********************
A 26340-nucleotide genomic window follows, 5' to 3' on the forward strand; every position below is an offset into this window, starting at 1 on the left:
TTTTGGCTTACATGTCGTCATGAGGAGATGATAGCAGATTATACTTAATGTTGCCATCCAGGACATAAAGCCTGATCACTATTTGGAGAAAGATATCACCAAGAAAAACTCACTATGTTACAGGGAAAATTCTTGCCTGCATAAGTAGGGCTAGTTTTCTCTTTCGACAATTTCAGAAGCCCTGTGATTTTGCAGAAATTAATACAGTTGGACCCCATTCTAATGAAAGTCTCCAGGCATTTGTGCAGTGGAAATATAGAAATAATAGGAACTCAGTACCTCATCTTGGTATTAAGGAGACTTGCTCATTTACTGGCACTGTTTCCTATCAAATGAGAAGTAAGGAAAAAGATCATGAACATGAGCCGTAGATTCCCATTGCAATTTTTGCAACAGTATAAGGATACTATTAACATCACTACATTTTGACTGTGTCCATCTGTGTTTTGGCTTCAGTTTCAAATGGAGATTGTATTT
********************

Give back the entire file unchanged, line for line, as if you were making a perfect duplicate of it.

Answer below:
A 26340-nucleotide genomic window follows, 5' to 3' on the forward strand; every position below is an offset into this window, starting at 1 on the left:
TTTTGGCTTACATGTCGTCATGAGGAGATGATAGCAGATTATACTTAATGTTGCCATCCAGGACATAAAGCCTGATCACTATTTGGAGAAAGATATCACCAAGAAAAACTCACTATGTTACAGGGAAAATTCTTGCCTGCATAAGTAGGGCTAGTTTTCTCTTTCGACAATTTCAGAAGCCCTGTGATTTTGCAGAAATTAATACAGTTGGACCCCATTCTAATGAAAGTCTCCAGGCATTTGTGCAGTGGAAATATAGAAATAATAGGAACTCAGTACCTCATCTTGGTATTAAGGAGACTTGCTCATTTACTGGCACTGTTTCCTATCAAATGAGAAGTAAGGAAAAAGATCATGAACATGAGCCGTAGATTCCCATTGCAATTTTTGCAACAGTATAAGGATACTATTAACATCACTACATTTTGACTGTGTCCATCTGTGTTTTGGCTTCAGTTTCAAATGGAGATTGTATTT